You know how when you have your first baby, your other friends who do not have children try to fit right in? They try to say comforting things like, "Sleep when the baby sleeps" when they don't really know. Then they call you during nap time and ask if you are getting sleep. They want to go out with you and assume you have someone to take care of the baby.
This is similar. I was showered with sugar-free recipes. (Diabetics measure carbs, not sugar.) And friends were afraid to watch our "baby," so we didn't go out much without her.
When you have that first baby, you gravitate toward other parents of newborns. That way, you can talk about midnight feedings, sleep schedules, and colic. When you find out you have a special needs child, you also gravitate to those who know because they are there too. And those who are a step ahead of you are a priceless treasure.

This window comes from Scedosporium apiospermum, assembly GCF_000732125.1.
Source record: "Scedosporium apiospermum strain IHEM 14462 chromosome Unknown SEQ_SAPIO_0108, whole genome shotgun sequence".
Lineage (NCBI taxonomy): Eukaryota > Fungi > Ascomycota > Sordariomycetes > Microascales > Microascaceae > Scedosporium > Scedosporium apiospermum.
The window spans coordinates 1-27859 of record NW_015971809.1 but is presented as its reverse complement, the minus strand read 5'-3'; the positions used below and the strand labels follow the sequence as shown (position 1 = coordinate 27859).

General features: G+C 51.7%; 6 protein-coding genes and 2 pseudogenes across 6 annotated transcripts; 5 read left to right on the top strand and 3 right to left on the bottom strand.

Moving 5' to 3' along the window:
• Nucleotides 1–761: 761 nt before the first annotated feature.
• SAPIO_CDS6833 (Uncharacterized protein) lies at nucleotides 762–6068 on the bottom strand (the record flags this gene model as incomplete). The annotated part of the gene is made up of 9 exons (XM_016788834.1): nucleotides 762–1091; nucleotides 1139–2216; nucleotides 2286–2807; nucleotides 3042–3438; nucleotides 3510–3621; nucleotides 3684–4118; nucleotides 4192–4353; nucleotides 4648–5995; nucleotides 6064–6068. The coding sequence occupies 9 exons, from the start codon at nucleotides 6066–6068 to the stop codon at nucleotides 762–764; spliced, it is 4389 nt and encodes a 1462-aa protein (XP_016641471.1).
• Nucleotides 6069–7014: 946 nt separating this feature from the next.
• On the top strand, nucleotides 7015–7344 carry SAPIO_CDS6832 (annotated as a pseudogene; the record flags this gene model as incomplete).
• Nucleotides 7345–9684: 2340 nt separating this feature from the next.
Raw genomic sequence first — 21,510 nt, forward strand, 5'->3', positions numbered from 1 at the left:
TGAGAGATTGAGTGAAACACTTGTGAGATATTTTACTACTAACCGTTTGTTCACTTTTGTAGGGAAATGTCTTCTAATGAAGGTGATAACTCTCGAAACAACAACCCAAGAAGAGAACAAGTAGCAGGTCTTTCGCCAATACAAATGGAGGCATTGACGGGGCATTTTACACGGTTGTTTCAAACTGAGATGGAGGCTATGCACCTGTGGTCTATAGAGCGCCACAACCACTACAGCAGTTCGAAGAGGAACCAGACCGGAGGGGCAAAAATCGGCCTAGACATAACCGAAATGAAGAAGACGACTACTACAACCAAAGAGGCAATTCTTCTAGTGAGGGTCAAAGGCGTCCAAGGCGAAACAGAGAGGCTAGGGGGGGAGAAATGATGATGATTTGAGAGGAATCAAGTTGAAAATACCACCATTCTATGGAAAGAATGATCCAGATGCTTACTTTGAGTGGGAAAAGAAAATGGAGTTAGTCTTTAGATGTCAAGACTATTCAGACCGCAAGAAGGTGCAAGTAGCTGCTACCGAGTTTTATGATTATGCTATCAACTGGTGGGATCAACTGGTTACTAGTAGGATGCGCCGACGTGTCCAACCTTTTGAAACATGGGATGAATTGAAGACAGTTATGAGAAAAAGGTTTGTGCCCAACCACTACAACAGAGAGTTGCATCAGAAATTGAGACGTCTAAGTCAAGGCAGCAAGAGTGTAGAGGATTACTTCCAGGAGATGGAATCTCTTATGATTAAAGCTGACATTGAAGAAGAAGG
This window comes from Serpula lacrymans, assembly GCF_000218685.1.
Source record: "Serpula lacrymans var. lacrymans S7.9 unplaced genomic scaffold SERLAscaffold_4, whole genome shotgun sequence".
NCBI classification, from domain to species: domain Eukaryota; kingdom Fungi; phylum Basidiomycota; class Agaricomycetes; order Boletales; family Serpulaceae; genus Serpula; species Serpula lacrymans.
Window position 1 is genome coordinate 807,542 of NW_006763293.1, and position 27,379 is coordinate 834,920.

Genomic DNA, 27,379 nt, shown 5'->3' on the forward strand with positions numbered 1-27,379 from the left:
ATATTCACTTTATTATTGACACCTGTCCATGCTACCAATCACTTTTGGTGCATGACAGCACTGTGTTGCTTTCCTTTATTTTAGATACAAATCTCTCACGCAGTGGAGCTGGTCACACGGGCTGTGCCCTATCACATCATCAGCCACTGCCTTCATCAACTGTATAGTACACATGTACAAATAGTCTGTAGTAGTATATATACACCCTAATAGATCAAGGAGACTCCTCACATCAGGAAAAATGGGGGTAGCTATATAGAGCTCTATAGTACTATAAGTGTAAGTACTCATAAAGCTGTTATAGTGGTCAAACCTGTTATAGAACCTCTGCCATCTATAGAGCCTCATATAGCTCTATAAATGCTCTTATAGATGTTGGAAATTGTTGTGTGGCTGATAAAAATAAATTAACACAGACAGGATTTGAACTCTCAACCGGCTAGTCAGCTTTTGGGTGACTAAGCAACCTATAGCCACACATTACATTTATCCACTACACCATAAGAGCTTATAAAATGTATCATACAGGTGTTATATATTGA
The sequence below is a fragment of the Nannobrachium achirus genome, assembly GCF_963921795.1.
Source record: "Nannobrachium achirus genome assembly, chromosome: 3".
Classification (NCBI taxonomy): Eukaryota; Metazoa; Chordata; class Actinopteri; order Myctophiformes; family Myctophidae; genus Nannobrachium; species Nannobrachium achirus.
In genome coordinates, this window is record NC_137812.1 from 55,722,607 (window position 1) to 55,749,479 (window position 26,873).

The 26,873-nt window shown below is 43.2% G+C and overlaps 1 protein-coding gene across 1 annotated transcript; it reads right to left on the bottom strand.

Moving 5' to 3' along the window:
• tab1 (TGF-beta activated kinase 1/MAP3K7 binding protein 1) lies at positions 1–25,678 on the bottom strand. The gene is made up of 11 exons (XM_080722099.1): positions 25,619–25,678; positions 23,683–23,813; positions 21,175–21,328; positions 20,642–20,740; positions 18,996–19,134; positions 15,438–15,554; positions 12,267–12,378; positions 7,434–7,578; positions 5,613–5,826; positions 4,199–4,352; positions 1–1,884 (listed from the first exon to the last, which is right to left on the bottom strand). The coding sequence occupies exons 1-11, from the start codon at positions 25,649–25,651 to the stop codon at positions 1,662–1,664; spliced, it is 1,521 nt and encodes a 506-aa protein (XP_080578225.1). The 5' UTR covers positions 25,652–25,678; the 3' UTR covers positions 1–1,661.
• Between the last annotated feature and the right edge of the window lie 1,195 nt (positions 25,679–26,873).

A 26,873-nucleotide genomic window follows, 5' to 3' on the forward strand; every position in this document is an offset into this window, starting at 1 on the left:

We found friends in that latter category. They helped guide us to an endocrinologist who could meet our needs. They were up and on-line at 3 am when we weren't sure if we should change the pump site or wait out the insulin. They recommended the supplies that actually worked and hurt the least.
But their feelings were what helped the most. I had one dear friend tell me that the first year was the worst, but it got easier to deal with after that. (NOTE: Not EASIER. EASIER to DEAL WITH. There's a difference.) So I was waiting for that first year to end.
Waiting for the pain to ease. It's not easy when you hear, even in her sleep, your daughter's gasps of pain each time you inject her. Shouldn't that be gone now? Shouldn't she be used to it? No. It's pain, and she still has functioning nerves. It still hurts.
There was place in the back of my brain that knew the pain we inflicted on her each day was essential for her survival. But the front of my brain was a Mommy who never wanted her baby to hurt. I wanted to cry every time I hurt her.